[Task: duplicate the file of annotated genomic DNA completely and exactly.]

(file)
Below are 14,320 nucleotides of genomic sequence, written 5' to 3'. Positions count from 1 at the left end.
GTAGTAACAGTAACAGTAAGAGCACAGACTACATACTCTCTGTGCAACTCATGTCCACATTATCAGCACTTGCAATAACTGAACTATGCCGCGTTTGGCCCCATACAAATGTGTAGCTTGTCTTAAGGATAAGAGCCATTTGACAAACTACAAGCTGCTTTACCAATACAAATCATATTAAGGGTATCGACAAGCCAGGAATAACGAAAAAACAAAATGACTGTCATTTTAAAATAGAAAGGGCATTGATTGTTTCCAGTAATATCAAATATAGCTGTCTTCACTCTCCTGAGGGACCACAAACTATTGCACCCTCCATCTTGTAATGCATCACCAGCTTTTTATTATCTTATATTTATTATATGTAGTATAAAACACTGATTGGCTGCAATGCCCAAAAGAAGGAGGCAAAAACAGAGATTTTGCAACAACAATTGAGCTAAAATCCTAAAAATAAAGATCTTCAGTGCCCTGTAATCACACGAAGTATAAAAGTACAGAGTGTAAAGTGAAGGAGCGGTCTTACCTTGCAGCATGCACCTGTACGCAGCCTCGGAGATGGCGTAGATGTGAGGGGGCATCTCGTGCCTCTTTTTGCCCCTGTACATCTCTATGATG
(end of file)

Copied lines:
Below are 14,320 nucleotides of genomic sequence, written 5' to 3'. Positions count from 1 at the left end.
GTAGTAACAGTAACAGTAAGAGCACAGACTACATACTCTCTGTGCAACTCATGTCCACATTATCAGCACTTGCAATAACTGAACTATGCCGCGTTTGGCCCCATACAAATGTGTAGCTTGTCTTAAGGATAAGAGCCATTTGACAAACTACAAGCTGCTTTACCAATACAAATCATATTAAGGGTATCGACAAGCCAGGAATAACGAAAAAACAAAATGACTGTCATTTTAAAATAGAAAGGGCATTGATTGTTTCCAGTAATATCAAATATAGCTGTCTTCACTCTCCTGAGGGACCACAAACTATTGCACCCTCCATCTTGTAATGCATCACCAGCTTTTTATTATCTTATATTTATTATATGTAGTATAAAACACTGATTGGCTGCAATGCCCAAAAGAAGGAGGCAAAAACAGAGATTTTGCAACAACAATTGAGCTAAAATCCTAAAAATAAAGATCTTCAGTGCCCTGTAATCACACGAAGTATAAAAGTACAGAGTGTAAAGTGAAGGAGCGGTCTTACCTTGCAGCATGCACCTGTACGCAGCCTCGGAGATGGCGTAGATGTGAGGGGGCATCTCGTGCCTCTTTTTGCCCCTGTACATCTCTATGATG